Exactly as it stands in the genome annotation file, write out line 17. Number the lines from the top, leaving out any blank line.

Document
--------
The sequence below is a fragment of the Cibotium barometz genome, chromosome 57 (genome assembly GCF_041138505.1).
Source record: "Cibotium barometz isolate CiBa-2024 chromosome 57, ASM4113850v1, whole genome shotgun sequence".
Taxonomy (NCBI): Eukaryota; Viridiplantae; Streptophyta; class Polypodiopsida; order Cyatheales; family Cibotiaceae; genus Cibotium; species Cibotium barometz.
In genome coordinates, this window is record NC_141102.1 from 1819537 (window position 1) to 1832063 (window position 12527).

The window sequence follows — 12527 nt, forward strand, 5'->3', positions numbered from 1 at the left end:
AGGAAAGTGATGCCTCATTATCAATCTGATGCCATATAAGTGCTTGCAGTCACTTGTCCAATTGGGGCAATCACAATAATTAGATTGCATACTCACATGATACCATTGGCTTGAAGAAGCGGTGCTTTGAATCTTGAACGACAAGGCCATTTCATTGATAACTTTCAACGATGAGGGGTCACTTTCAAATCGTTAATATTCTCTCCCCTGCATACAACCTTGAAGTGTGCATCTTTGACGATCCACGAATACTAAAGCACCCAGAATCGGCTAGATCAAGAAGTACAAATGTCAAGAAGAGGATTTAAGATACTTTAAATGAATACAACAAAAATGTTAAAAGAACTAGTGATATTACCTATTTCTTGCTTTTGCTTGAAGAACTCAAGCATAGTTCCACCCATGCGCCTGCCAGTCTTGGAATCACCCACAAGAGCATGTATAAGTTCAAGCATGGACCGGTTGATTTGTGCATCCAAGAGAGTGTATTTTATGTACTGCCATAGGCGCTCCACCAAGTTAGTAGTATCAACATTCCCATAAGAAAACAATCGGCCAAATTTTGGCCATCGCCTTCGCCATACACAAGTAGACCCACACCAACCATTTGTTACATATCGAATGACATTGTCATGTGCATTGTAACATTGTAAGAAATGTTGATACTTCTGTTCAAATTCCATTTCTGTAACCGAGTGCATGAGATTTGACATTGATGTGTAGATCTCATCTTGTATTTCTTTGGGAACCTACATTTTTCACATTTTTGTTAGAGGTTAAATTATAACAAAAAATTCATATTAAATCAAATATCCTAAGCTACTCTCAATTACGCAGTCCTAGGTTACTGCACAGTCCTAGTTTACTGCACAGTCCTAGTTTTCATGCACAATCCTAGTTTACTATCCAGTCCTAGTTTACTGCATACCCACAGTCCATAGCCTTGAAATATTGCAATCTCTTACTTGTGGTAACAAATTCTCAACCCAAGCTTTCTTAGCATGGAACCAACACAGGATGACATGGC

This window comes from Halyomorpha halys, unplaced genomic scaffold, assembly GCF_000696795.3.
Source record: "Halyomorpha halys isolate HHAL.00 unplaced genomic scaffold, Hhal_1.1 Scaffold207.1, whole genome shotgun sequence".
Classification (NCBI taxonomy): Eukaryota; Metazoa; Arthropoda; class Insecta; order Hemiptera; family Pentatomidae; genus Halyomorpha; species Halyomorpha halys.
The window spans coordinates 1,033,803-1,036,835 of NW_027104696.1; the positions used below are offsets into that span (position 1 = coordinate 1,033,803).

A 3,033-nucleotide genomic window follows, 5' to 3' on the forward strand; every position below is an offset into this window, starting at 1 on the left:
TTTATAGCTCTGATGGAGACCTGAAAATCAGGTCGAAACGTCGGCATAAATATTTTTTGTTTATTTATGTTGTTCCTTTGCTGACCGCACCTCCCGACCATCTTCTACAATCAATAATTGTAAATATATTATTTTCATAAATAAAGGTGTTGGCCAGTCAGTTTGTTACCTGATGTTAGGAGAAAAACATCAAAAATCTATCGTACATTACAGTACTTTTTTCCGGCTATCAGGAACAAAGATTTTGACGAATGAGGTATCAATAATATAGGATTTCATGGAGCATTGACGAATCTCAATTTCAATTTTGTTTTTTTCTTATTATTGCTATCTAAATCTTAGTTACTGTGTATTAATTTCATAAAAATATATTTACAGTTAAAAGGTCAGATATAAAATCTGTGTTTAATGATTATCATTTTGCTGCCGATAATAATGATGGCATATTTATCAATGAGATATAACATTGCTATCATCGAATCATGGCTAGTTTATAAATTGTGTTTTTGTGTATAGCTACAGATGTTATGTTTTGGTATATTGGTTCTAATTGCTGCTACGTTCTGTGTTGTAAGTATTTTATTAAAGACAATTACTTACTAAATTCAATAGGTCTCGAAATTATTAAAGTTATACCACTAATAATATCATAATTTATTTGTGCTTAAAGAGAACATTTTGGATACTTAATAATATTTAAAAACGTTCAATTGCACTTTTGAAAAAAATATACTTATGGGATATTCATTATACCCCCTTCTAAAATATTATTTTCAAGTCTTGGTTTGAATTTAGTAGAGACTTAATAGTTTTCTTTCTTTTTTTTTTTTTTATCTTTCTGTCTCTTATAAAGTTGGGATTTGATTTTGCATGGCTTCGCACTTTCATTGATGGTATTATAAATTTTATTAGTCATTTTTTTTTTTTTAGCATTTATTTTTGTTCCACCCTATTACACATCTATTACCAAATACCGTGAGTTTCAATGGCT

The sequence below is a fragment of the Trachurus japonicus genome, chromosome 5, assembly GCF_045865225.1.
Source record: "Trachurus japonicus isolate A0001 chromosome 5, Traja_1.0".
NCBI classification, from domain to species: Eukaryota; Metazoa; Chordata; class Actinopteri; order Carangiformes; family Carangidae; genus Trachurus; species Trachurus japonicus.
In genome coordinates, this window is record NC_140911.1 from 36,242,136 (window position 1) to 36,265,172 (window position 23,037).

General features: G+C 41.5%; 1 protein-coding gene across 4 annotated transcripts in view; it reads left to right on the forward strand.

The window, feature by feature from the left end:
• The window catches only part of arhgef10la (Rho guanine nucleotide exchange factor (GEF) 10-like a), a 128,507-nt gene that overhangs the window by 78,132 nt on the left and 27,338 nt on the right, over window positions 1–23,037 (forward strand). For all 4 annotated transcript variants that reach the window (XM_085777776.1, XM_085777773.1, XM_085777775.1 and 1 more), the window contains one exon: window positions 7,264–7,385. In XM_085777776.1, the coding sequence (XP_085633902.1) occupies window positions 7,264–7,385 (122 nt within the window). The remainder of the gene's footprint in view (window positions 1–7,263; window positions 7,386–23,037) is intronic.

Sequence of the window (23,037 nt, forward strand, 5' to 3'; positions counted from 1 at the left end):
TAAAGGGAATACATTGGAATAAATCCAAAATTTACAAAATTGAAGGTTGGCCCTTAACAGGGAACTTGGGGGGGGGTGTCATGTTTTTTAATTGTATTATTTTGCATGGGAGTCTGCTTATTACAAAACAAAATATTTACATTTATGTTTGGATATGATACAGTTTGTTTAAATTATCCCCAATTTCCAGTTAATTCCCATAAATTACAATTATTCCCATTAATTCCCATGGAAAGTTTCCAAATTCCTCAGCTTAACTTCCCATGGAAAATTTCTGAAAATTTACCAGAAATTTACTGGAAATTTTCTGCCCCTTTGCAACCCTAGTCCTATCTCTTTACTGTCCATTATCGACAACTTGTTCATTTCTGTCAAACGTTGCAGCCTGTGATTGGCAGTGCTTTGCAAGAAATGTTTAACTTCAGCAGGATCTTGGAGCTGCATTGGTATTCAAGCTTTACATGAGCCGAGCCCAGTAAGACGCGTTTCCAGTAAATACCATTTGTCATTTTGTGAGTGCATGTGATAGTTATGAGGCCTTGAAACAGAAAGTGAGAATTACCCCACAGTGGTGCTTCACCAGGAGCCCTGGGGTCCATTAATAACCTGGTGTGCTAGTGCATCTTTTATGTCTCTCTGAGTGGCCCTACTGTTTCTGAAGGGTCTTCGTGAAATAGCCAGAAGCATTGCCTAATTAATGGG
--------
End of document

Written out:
General features: G+C 41.5%; 1 protein-coding gene across 4 annotated transcripts in view; it reads left to right on the forward strand.